Letters to the Editor

On Friday, President Trump was airlifted to Walter Reed Medical Hospital. Public response has been extremely varied, with some parties stating that they hope he dies, and others displaying sympathy. For his part, Joe Biden has extended his best wishes and condolences to the President and his family.

If anything is to have an effect on the upcoming election, I believe it would be the conclusion of Trump’s experience with COVID. Before all else commentary, I pray for his health and longevity—a president dying is a tragedy. Regardless of political affiliation, I would hope that we can all agree on that.

The problem is that we can’t. Looking through Twitter this past weekend, my feed was inundated with coverage on the President’s state of health. As mentioned before, former Vice President Biden shared kind words—unfortunately he did not speak for the entirety of his party. Although Twitter has made a rare move of bipartisan respect by taking down such tweets, the list of persons wishing death upon POTUS include previous members of the Obama/Biden White House administration, as well as Hillary Clinton’s spokeswoman. I find their statements, and those of thousands of others, both disgusting and telling of their values. I never thought we would see the day where death would be wished upon a sitting President— I pray that this deep seated division will not tear apart our country limb by limb.

Thus we are confronted with two opposite situations. If Trump combats the virus vigorously, and is back in time for the second debate, public optimism will soar, and the election will veer in his direction. Trump could transform his battle with the virus into an American story of triumph—one reminiscent of Reagan overcoming the bullet wound, or Roosevelt living his days in a wheelchair with his head held high. Past precedence has shown us history is kind to those who take setbacks in stride; I see no reason why Trump should be the exception.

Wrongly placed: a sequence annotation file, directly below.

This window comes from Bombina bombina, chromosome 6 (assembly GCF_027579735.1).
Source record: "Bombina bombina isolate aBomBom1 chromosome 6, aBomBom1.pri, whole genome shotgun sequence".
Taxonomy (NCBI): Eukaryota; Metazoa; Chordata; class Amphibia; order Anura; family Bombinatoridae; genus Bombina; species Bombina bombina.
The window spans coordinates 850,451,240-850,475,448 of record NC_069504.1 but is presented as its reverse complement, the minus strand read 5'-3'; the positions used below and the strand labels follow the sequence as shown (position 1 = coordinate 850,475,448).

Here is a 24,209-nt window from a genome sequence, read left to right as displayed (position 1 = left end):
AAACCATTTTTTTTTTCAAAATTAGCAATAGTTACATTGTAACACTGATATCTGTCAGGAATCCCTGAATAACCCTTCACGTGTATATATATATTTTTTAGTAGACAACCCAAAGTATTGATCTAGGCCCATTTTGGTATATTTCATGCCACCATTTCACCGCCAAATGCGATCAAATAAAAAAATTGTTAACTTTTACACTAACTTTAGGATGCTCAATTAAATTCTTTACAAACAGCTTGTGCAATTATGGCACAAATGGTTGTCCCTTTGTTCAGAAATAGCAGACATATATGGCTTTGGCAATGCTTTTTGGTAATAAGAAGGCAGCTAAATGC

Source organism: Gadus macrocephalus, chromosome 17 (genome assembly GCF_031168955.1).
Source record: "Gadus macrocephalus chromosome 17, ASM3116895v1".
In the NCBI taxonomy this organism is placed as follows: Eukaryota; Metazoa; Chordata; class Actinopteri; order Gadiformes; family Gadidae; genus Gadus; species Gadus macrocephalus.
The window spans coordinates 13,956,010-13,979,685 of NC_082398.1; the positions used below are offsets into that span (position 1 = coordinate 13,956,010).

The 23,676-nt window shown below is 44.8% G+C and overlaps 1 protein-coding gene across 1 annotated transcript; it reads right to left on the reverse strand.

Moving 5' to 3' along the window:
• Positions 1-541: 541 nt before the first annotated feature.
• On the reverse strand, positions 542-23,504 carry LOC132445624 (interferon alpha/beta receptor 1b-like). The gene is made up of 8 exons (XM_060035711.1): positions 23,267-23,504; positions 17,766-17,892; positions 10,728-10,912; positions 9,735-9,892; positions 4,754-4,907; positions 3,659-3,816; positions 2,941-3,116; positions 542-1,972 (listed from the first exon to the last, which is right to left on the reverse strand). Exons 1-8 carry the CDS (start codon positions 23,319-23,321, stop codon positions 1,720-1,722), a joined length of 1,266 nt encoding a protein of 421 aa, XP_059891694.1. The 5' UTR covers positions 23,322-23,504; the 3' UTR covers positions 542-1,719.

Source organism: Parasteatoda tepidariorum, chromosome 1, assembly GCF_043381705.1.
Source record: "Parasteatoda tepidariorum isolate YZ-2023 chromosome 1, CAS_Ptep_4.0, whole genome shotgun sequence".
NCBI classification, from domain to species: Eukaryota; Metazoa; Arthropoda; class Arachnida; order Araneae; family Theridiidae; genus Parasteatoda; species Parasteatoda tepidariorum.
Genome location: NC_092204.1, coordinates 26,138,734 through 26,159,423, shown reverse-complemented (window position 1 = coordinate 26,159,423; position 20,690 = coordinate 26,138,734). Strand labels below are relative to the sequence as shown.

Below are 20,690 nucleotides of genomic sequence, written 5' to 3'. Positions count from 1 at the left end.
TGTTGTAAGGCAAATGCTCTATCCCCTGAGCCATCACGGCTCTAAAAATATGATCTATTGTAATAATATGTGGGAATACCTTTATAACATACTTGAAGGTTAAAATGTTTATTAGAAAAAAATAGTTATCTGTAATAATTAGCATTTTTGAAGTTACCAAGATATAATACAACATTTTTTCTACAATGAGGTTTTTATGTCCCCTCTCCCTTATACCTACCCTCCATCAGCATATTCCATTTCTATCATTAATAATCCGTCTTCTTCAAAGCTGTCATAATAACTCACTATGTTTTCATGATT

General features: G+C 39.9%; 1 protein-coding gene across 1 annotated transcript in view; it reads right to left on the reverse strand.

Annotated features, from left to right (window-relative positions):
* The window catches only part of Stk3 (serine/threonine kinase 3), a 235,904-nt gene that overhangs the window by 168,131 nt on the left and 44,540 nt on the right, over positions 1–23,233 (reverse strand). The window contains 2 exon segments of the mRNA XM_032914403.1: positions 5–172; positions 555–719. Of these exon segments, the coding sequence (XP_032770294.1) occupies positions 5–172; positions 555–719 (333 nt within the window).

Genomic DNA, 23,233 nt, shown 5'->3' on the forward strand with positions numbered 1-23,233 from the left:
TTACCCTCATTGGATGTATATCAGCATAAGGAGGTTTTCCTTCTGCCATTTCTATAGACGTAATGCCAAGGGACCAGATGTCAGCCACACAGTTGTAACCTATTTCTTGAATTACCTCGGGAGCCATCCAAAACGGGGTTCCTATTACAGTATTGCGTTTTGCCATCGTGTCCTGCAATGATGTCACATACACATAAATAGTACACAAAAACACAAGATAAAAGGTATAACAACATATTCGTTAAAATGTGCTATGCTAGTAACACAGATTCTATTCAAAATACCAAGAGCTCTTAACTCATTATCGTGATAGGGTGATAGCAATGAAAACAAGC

If Trump suffers profusely and publicly until painfully clawing himself into a slow recovery, it would be fair to kiss his re-election chances goodbye. By contracting the virus, Trump has opened up the perfect angle of attack for Biden: who are we to trust you with our nation’s recovery when you couldn’t even protect yourself? Furthermore, Biden can use the anecdotal evidence of Trump’s own battle with COVID as a warrant for the virus’ severity.

Neither of these lines are particularly effective. There is a huge divide between what a President’s personal opinion about an issue is, and what the President’s actual policy accomplishes. Yes, Trump has been lackluster in his personal support for PPE (personal protective equipment). Yes, he has been known to not wear masks. And yes, he is horrendously bad at conveying the importance of certain CDC guidelines. But solely looking at personal actions undermines the actual policy created by that person. In terms of national policy, Trump has done an outstanding job—he shut down travel to and from China, distributed ventilators and PPE to governors that needed them, and implemented massive stimulus bills to aid our limping economy. Biden can say that Trump’s plan was terrible, but Biden’s plan is the exact same as his opponent’s with just one stipulation: Biden would implement a nationwide mask mandate and shutdown. This has an inherent vice—it is unconstitutional, and technically tyrannical under our nation’s framework.

Biden’s second line of attack, that of Trump’s personal experience with the virus, would be just as flawed. Anecdotes are excellent for winning over public support, but horrendous for policy. Anecdotes, or personal stories, make perfect use of former Soviet Union President Joseph Stalin’s quip, “a single death is a tragedy, a thousand deaths is a statistic.” Trump’s experience with the virus should by no means impact nationwide policy; the day that one man’s confrontation should completely dictate a nation’s story is the day that we live in abject tyranny.

As a person, Trump has failed. As policy maker he has succeeded. Anything past that is simply meant to sway statistics with stories.

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